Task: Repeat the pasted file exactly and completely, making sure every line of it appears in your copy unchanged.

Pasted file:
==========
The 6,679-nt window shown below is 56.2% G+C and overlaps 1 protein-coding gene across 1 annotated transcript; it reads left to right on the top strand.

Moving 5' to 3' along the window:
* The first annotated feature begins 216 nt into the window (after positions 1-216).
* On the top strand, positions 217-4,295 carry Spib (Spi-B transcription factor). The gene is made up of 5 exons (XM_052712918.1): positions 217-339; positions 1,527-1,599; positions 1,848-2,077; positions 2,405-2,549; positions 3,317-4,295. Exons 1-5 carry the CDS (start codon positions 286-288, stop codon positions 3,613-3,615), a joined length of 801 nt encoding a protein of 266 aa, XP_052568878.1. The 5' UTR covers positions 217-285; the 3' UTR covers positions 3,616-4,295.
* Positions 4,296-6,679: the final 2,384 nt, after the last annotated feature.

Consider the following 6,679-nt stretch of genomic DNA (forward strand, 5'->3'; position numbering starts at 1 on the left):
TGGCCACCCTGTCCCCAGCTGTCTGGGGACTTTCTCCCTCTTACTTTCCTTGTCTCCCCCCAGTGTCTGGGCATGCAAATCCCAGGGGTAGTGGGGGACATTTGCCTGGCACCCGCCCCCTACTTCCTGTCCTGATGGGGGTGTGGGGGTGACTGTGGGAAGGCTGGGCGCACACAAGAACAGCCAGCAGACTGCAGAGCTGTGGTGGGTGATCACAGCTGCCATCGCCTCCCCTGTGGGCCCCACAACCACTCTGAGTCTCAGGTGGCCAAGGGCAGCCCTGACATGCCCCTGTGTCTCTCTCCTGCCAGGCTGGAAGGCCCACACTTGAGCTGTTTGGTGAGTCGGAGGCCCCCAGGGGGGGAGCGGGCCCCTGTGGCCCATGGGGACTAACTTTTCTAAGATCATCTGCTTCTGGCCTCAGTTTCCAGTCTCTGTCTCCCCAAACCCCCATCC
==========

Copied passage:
The 6,679-nt window shown below is 56.2% G+C and overlaps 1 protein-coding gene across 1 annotated transcript; it reads left to right on the top strand.

Moving 5' to 3' along the window:
* The first annotated feature begins 216 nt into the window (after positions 1-216).
* On the top strand, positions 217-4,295 carry Spib (Spi-B transcription factor). The gene is made up of 5 exons (XM_052712918.1): positions 217-339; positions 1,527-1,599; positions 1,848-2,077; positions 2,405-2,549; positions 3,317-4,295. Exons 1-5 carry the CDS (start codon positions 286-288, stop codon positions 3,613-3,615), a joined length of 801 nt encoding a protein of 266 aa, XP_052568878.1. The 5' UTR covers positions 217-285; the 3' UTR covers positions 3,616-4,295.
* Positions 4,296-6,679: the final 2,384 nt, after the last annotated feature.

Consider the following 6,679-nt stretch of genomic DNA (forward strand, 5'->3'; position numbering starts at 1 on the left):
TGGCCACCCTGTCCCCAGCTGTCTGGGGACTTTCTCCCTCTTACTTTCCTTGTCTCCCCCCAGTGTCTGGGCATGCAAATCCCAGGGGTAGTGGGGGACATTTGCCTGGCACCCGCCCCCTACTTCCTGTCCTGATGGGGGTGTGGGGGTGACTGTGGGAAGGCTGGGCGCACACAAGAACAGCCAGCAGACTGCAGAGCTGTGGTGGGTGATCACAGCTGCCATCGCCTCCCCTGTGGGCCCCACAACCACTCTGAGTCTCAGGTGGCCAAGGGCAGCCCTGACATGCCCCTGTGTCTCTCTCCTGCCAGGCTGGAAGGCCCACACTTGAGCTGTTTGGTGAGTCGGAGGCCCCCAGGGGGGGAGCGGGCCCCTGTGGCCCATGGGGACTAACTTTTCTAAGATCATCTGCTTCTGGCCTCAGTTTCCAGTCTCTGTCTCCCCAAACCCCCATCC